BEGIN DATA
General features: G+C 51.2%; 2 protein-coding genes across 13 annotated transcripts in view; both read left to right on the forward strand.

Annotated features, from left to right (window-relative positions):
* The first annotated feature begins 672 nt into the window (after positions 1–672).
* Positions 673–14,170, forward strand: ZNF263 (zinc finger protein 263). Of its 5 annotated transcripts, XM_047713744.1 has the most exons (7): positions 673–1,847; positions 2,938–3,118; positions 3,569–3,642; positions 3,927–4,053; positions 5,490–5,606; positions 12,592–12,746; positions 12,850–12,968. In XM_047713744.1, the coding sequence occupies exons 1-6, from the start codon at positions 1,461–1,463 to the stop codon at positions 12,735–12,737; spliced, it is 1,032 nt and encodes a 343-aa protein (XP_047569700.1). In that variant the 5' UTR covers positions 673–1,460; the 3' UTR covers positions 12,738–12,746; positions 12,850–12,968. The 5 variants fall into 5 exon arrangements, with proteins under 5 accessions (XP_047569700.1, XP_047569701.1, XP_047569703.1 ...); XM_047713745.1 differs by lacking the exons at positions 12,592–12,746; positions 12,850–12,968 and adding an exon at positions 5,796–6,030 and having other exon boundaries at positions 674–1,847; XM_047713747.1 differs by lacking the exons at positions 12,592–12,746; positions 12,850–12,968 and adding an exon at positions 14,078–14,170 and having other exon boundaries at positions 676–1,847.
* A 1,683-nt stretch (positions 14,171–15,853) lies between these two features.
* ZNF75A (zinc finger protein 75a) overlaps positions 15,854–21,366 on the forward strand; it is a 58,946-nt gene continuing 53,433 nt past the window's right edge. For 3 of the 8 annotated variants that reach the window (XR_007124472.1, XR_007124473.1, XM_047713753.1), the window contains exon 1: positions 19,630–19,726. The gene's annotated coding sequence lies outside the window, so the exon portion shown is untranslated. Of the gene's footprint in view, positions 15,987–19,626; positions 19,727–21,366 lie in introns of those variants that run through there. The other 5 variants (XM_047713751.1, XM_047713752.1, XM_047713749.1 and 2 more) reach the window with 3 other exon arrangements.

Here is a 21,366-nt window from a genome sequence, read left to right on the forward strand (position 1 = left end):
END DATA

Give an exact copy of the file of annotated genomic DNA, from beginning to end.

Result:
General features: G+C 51.2%; 2 protein-coding genes across 13 annotated transcripts in view; both read left to right on the forward strand.

Annotated features, from left to right (window-relative positions):
* The first annotated feature begins 672 nt into the window (after positions 1–672).
* Positions 673–14,170, forward strand: ZNF263 (zinc finger protein 263). Of its 5 annotated transcripts, XM_047713744.1 has the most exons (7): positions 673–1,847; positions 2,938–3,118; positions 3,569–3,642; positions 3,927–4,053; positions 5,490–5,606; positions 12,592–12,746; positions 12,850–12,968. In XM_047713744.1, the coding sequence occupies exons 1-6, from the start codon at positions 1,461–1,463 to the stop codon at positions 12,735–12,737; spliced, it is 1,032 nt and encodes a 343-aa protein (XP_047569700.1). In that variant the 5' UTR covers positions 673–1,460; the 3' UTR covers positions 12,738–12,746; positions 12,850–12,968. The 5 variants fall into 5 exon arrangements, with proteins under 5 accessions (XP_047569700.1, XP_047569701.1, XP_047569703.1 ...); XM_047713745.1 differs by lacking the exons at positions 12,592–12,746; positions 12,850–12,968 and adding an exon at positions 5,796–6,030 and having other exon boundaries at positions 674–1,847; XM_047713747.1 differs by lacking the exons at positions 12,592–12,746; positions 12,850–12,968 and adding an exon at positions 14,078–14,170 and having other exon boundaries at positions 676–1,847.
* A 1,683-nt stretch (positions 14,171–15,853) lies between these two features.
* ZNF75A (zinc finger protein 75a) overlaps positions 15,854–21,366 on the forward strand; it is a 58,946-nt gene continuing 53,433 nt past the window's right edge. For 3 of the 8 annotated variants that reach the window (XR_007124472.1, XR_007124473.1, XM_047713753.1), the window contains exon 1: positions 19,630–19,726. The gene's annotated coding sequence lies outside the window, so the exon portion shown is untranslated. Of the gene's footprint in view, positions 15,987–19,626; positions 19,727–21,366 lie in introns of those variants that run through there. The other 5 variants (XM_047713751.1, XM_047713752.1, XM_047713749.1 and 2 more) reach the window with 3 other exon arrangements.

Here is a 21,366-nt window from a genome sequence, read left to right on the forward strand (position 1 = left end):